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For more than twenty years, serious C programmers have relied on one book for practical, in-depth knowledge of the programming interfaces that drive the UNIX and Linux kernels: W. Richard Stevens’ Advanced Programming in the UNIX® Environment . Now, once again, Rich’s colleague Steve Rago has thoroughly updated this classic work. The new third edition supports today’s leading platforms, reflects new technical advances and best practices, and aligns with Version 4 of the Single UNIX Specification. Steve carefully retains the spirit and approach that have made this book so valuable. Building on Rich’s pioneering work, he begins with files, directories, and processes, carefully laying the groundwork for more advanced techniques, such as signal handling and terminal I/O. He also thoroughly covers threads and multithreaded programming, and socket-based IPC. This edition covers more than seventy new interfaces, including POSIX asynchronous I/O, spin locks, barriers, and POSIX semaphores. Most obsolete interfaces have been removed, except for a few that are ubiquitous. Nearly all examples have been tested on four modern platforms: Solaris 10, Mac OS X version 10.6.8 (Darwin 10.8.0), FreeBSD 8.0, and Ubuntu version 12.04 (based on Linux 3.2). As in previous editions, you’ll learn through examples, including more than ten thousand lines of downloadable, ISO C source code. More than four hundred system calls and functions are demonstrated with concise, complete programs that clearly illustrate their usage, arguments, and return values. To tie together what you’ve learned, the book presents several chapter-length case studies, each reflecting contemporary environments. Advanced Programming in the UNIX® Environment has helped generations of programmers write code with exceptional power, performance, and reliability. Now updated for today’s systems, this third edition will be even more valuable.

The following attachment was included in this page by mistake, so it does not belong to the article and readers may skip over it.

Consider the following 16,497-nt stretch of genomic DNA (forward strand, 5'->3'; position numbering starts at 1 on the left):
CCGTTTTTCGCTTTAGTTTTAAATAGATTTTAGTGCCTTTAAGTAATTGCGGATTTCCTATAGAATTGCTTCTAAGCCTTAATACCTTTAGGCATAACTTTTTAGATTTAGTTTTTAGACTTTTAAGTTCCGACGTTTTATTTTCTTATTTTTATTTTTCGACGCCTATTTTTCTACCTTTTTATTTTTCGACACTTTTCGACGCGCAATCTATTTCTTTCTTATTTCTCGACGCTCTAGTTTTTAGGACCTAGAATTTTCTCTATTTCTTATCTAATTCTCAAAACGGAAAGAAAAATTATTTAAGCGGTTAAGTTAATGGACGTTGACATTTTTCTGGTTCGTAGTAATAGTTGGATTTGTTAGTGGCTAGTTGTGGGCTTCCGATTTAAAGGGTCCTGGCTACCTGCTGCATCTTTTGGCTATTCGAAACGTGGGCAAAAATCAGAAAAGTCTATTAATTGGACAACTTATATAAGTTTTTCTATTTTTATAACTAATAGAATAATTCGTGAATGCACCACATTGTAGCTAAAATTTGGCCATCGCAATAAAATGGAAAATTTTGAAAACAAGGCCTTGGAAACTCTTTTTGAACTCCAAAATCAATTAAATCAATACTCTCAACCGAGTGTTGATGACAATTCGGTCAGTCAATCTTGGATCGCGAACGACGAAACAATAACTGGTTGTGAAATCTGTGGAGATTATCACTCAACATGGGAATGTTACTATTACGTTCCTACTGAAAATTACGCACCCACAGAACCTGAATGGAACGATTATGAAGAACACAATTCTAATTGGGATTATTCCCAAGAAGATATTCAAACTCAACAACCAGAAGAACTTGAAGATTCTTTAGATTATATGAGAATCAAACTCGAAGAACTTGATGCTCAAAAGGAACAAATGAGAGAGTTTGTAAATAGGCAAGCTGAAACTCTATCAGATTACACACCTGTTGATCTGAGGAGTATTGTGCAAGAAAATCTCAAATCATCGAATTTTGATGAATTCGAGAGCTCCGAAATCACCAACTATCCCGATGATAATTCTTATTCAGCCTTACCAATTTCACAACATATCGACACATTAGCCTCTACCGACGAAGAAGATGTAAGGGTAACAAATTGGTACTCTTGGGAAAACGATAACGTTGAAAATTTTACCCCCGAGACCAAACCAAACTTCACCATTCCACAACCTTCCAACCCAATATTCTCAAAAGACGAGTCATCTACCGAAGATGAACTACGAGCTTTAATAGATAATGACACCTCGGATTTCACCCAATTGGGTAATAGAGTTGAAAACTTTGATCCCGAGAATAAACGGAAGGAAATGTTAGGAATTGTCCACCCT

Linux: The Textbook, Second Edition provides comprehensive coverage of the contemporary use of the Linux operating system for every level of student or practitioner, from beginners to advanced users. The text clearly illustrates system-specific commands and features using Debian-family Debian, Ubuntu, and Linux Mint, and RHEL-family CentOS, and stresses universal commands and features that are critical to all Linux distributions. The second edition of the book includes extensive updates and new chapters on system administration for desktop, stand-alone PCs, and server-class computers; API for system programming, including thread programming with pthreads; virtualization methodologies; and an extensive tutorial on systemd service management. Brand new online content on the CRC Press website includes an instructor’s workbook, test bank, and In-Chapter exercise solutions, as well as full downloadable chapters on Python Version 3.5 programming, ZFS, TC shell programming, advanced system programming, and more. An author-hosted GitHub website also features updates, further references, and errata. Features New or updated coverage of file system, sorting, regular expressions, directory and file searching, file compression and encryption, shell scripting, system programming, client-server–based network programming, thread programming with pthreads, and system administration Extensive in-text pedagogy, including chapter objectives, student projects, and basic and advanced student exercises for every chapter Expansive electronic downloads offer advanced content on Python, ZFS, TC shell scripting, advanced system programming, internetworking with Linux TCP/IP, and many more topics, all featured on the CRC Press website Downloadable test bank, work book, and solutions available for instructors on the CRC Press website Author-maintained GitHub repository provides other resources, such as live links to further references, updates, and errata